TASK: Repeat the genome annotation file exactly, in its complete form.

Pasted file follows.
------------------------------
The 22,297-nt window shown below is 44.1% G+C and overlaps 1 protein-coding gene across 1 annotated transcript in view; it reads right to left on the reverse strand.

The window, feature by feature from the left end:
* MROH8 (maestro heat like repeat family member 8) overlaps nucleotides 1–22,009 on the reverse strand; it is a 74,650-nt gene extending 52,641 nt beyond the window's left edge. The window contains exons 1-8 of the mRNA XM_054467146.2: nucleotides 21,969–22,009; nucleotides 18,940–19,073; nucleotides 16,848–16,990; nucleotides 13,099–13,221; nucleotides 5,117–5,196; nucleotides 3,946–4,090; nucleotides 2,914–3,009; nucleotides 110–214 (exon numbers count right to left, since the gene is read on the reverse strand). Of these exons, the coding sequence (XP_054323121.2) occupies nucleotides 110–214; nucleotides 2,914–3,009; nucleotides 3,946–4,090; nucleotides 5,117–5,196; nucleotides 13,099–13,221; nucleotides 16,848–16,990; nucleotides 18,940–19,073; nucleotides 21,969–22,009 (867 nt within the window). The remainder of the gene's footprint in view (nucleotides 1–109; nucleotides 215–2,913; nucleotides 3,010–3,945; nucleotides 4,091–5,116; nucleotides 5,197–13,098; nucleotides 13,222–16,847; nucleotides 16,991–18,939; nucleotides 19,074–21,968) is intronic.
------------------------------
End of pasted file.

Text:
The 22,297-nt window shown below is 44.1% G+C and overlaps 1 protein-coding gene across 1 annotated transcript in view; it reads right to left on the reverse strand.

The window, feature by feature from the left end:
* MROH8 (maestro heat like repeat family member 8) overlaps nucleotides 1–22,009 on the reverse strand; it is a 74,650-nt gene extending 52,641 nt beyond the window's left edge. The window contains exons 1-8 of the mRNA XM_054467146.2: nucleotides 21,969–22,009; nucleotides 18,940–19,073; nucleotides 16,848–16,990; nucleotides 13,099–13,221; nucleotides 5,117–5,196; nucleotides 3,946–4,090; nucleotides 2,914–3,009; nucleotides 110–214 (exon numbers count right to left, since the gene is read on the reverse strand). Of these exons, the coding sequence (XP_054323121.2) occupies nucleotides 110–214; nucleotides 2,914–3,009; nucleotides 3,946–4,090; nucleotides 5,117–5,196; nucleotides 13,099–13,221; nucleotides 16,848–16,990; nucleotides 18,940–19,073; nucleotides 21,969–22,009 (867 nt within the window). The remainder of the gene's footprint in view (nucleotides 1–109; nucleotides 215–2,913; nucleotides 3,010–3,945; nucleotides 4,091–5,116; nucleotides 5,197–13,098; nucleotides 13,222–16,847; nucleotides 16,991–18,939; nucleotides 19,074–21,968) is intronic.